The sea contains various microbes which have an ability to reduce and oxidize substances like iron, sulphur, and nitrate. Most of these processes happen in the seawater, but can also be applied for purification of wastewater. In the present work, a consortium of seawater bacteria has been used for the first time in a microbial fuel cell to reduce nitrate in synthetic water samples and produce electricity by oxidizing organic matter. The concentrations of nitrate and nitrite were reduced to well below their permissible limits. Moreover, the growth of the bacterial consortium in cathode causes an increased electricity production in the cell because of the increased bacterial activity. The performance of the cell with a bicarbonate buffered solution in the cathode was superior to that obtained with the commonly used phosphate buffered solution. As bicarbonate is the natural buffering agent found in the sea, the use of bicarbonate buffered solutions is eco-friendly. The same seawater bacterial consortium was used in both the anode and the cathode, confirming their adaptability to different environments. Unfortunately, denitrification was accompanied by the generation of high concentrations of ammonium in the anode and the cathode, probably because of the use of nitrogen gas for sparging the anolyte. This aspect merits further investigation.

Denitrification of water in a microbial fuel cell (MFC) using seawater bacteria / Naga Samrat, M. V. V.; Kesava Rao, K.; Ruggeri, Bernardo; Tommasi, Tonia. - In: JOURNAL OF CLEANER PRODUCTION. - ISSN 0959-6526. - STAMPA. - 178:(2018), pp. 449-456. [10.1016/j.jclepro.2017.12.221]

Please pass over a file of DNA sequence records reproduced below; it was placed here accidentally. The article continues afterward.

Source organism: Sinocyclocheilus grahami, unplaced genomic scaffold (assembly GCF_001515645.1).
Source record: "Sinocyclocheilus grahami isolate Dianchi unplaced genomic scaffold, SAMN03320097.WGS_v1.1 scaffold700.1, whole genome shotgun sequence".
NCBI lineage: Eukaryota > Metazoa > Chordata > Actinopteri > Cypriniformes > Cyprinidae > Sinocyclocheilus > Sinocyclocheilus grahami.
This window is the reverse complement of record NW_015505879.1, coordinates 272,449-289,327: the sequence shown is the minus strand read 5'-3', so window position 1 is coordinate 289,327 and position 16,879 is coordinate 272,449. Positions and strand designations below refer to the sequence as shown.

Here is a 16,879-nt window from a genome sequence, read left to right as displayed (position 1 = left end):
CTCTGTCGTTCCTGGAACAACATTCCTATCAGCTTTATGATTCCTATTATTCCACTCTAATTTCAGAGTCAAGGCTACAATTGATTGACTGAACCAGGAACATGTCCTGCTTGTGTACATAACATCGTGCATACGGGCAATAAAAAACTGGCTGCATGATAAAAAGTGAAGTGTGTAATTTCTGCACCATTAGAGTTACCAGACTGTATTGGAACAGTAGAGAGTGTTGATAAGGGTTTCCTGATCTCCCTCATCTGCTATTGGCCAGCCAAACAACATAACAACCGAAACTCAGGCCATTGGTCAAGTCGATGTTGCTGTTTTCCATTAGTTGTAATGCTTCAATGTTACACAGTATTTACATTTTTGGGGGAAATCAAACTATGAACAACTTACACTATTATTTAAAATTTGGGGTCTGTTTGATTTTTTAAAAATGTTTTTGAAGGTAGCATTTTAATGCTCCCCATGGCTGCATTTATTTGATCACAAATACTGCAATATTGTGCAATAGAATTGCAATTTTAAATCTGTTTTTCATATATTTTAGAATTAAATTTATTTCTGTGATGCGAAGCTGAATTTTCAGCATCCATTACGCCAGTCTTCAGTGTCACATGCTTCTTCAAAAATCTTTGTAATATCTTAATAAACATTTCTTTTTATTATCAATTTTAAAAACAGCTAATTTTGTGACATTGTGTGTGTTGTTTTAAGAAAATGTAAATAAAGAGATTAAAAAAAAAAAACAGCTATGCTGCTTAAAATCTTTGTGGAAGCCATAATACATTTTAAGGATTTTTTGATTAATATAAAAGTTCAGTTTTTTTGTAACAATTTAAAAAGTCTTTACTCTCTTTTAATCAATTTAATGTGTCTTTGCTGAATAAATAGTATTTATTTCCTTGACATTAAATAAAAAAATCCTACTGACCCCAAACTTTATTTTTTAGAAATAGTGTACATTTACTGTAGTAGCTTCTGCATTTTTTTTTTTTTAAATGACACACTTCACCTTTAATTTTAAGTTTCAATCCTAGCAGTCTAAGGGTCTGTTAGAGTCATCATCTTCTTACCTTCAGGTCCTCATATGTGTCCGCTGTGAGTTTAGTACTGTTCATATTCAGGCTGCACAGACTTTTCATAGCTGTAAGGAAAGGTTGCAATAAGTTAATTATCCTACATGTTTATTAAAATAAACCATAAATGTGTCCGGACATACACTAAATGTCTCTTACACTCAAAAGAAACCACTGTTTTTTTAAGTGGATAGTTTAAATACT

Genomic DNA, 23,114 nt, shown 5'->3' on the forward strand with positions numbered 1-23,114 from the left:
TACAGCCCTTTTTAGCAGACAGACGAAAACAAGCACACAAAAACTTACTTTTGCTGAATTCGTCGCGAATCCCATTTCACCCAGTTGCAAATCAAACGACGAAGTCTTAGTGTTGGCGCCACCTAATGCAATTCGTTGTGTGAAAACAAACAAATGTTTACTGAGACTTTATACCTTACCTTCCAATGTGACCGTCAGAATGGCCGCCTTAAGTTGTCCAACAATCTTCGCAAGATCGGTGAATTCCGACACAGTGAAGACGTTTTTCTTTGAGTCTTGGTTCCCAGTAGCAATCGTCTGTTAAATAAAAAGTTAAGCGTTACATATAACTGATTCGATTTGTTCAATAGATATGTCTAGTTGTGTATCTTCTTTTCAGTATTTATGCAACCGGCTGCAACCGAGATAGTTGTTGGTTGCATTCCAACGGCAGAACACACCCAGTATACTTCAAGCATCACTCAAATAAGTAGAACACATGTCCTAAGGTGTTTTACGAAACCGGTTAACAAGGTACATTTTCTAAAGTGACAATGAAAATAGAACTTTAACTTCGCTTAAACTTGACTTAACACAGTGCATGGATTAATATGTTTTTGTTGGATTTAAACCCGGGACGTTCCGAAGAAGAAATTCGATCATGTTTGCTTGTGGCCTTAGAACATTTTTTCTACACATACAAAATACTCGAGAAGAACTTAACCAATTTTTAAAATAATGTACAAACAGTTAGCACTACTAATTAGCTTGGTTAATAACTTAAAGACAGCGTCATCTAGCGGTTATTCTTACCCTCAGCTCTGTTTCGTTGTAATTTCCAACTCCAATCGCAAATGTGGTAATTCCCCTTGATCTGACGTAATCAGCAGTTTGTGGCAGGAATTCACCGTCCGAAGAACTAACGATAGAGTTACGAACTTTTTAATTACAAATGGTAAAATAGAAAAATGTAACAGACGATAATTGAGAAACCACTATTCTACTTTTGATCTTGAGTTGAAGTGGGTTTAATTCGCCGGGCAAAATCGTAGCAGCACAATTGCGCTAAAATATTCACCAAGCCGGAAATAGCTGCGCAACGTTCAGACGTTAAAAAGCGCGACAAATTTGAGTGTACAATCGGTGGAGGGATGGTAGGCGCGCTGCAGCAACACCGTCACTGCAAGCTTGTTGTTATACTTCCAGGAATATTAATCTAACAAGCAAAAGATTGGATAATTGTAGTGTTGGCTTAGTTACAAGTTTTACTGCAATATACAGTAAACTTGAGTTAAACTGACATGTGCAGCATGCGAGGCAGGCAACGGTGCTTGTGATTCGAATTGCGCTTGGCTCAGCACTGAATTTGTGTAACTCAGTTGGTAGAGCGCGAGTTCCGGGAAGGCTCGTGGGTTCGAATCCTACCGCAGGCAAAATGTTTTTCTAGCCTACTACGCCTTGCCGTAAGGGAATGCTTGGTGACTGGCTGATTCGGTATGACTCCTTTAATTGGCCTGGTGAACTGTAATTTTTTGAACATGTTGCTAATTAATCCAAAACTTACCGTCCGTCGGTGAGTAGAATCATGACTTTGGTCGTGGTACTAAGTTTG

Denitrification of water in a microbial fuel cell (MFC) using seawater bacteria

Ruggeri, Bernardo;Tommasi, Tonia
2018

Abstract

The sea contains various microbes which have an ability to reduce and oxidize substances like iron, sulphur, and nitrate. Most of these processes happen in the seawater, but can also be applied for purification of wastewater. In the present work, a consortium of seawater bacteria has been used for the first time in a microbial fuel cell to reduce nitrate in synthetic water samples and produce electricity by oxidizing organic matter. The concentrations of nitrate and nitrite were reduced to well below their permissible limits. Moreover, the growth of the bacterial consortium in cathode causes an increased electricity production in the cell because of the increased bacterial activity. The performance of the cell with a bicarbonate buffered solution in the cathode was superior to that obtained with the commonly used phosphate buffered solution. As bicarbonate is the natural buffering agent found in the sea, the use of bicarbonate buffered solutions is eco-friendly. The same seawater bacterial consortium was used in both the anode and the cathode, confirming their adaptability to different environments. Unfortunately, denitrification was accompanied by the generation of high concentrations of ammonium in the anode and the cathode, probably because of the use of nitrogen gas for sparging the anolyte. This aspect merits further investigation.
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Utilizza questo identificativo per citare o creare un link a questo documento: https://hdl.handle.net/11583/2701995
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